Monday, February 14, 2011

Seduced, Beaten, Spent

More things you must have.
“Here, your favourite magazine,” Mrs. Pop said as she thrust the latest glistering incarnation of the Financial Times supplement How To Spend It towards my shaking hands. Some months I toss it disdainfully into the recycling pile. Other months, I can’t resist. The desire to feel morally superior to the overwhelmingly wealthy is just too great. That’s right, this magazine exists to help me feel good about myself.

As I started to read the February 11 edition, I became more convinced than ever that it’s entirely written for my amusement. It’s a subtle but vicious parody, inventing people that could not possibly exist in the real world, nor survive without having their heads kicked in by the indignant normal folk they happen to bump into. For it’s just not conceivable that an actual human being, “executive chef” Alain Ducasse, say, would go public with news that “the best gift I’ve given recently was a gold and diamond ring from Lorenz Bäumer for my wife, Gwenaelle, to celebrate the birth of our son Arzhel”.

Alain explains with a hint of apology that the son’s name “is from Brittany”, though that’s not going to stop Arzhel’s future school yard contemporaries from wilfully mis-pronouncing his moniker, especially if he’s anything like his old man and his penchant for bragging about having picked up stuff like “a folding tea-ceremony table from a gallery called Mitate in Tokyo”.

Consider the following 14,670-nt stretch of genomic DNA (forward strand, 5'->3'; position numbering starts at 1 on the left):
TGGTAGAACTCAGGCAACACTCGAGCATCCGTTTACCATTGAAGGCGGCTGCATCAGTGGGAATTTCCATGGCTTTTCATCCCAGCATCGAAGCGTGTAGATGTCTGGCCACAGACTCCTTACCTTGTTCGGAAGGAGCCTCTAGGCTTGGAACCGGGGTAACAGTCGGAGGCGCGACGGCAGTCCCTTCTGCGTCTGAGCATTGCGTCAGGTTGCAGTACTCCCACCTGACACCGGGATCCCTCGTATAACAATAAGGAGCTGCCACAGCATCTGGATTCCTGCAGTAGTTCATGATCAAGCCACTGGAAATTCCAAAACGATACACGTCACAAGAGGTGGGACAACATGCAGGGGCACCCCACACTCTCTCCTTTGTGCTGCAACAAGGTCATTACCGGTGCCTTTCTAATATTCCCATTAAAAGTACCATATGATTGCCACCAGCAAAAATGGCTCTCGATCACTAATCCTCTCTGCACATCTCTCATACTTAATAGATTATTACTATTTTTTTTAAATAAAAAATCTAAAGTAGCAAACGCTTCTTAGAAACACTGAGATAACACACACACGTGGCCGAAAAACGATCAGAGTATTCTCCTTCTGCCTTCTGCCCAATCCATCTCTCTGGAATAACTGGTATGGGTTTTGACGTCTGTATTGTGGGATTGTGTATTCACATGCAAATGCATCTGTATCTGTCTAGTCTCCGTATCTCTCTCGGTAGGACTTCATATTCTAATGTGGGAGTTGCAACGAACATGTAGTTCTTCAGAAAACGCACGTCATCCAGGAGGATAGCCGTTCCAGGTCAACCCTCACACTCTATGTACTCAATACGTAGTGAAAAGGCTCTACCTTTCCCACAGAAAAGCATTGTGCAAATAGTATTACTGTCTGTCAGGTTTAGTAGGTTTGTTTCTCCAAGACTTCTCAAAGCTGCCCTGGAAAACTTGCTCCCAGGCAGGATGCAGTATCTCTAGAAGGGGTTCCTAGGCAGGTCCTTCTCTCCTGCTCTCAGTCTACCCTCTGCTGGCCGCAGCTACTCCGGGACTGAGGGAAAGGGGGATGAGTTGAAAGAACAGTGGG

Tuesday, February 01, 2011

After The Fire

Charred times.
Another example of what our energy supplier Pepco calls a “winter storm event” knocked out our power for four days last week. A letter in today’s Washington Post thanks Pepco for adding to its customers’ sense of certainty by ensuring that lengthy power outages have become as much of a sure thing as death and taxes. Another indirect consequence was that our house almost burnt down. Had the fine fire-fighting men of Montgomery County not been quick to jump out of bed at 3am on Saturday, it’s hard to see how the side of our house (see picture) would have avoided  more serious damage.

It seems the neighbours’ tool shed caught fire thanks to an undetected crack in their chimney, through which heat and/or flames must have escaped as they burnt wood to keep warm. The neighbours woke up when the flames reached up to their bedroom window. The Indie-Pop family had abandoned the neighbourhood in search of a warmer, electricity-driven house, so we were summoned by cell phone at 4am to come and enjoy the last stages of the drama. We suffered no internal damage, but became a local tourist attraction for 48 hours as people we’d never met before were flushed out of their houses to come and ask, “What happened?” Maybe we’ll see them again next Halloween.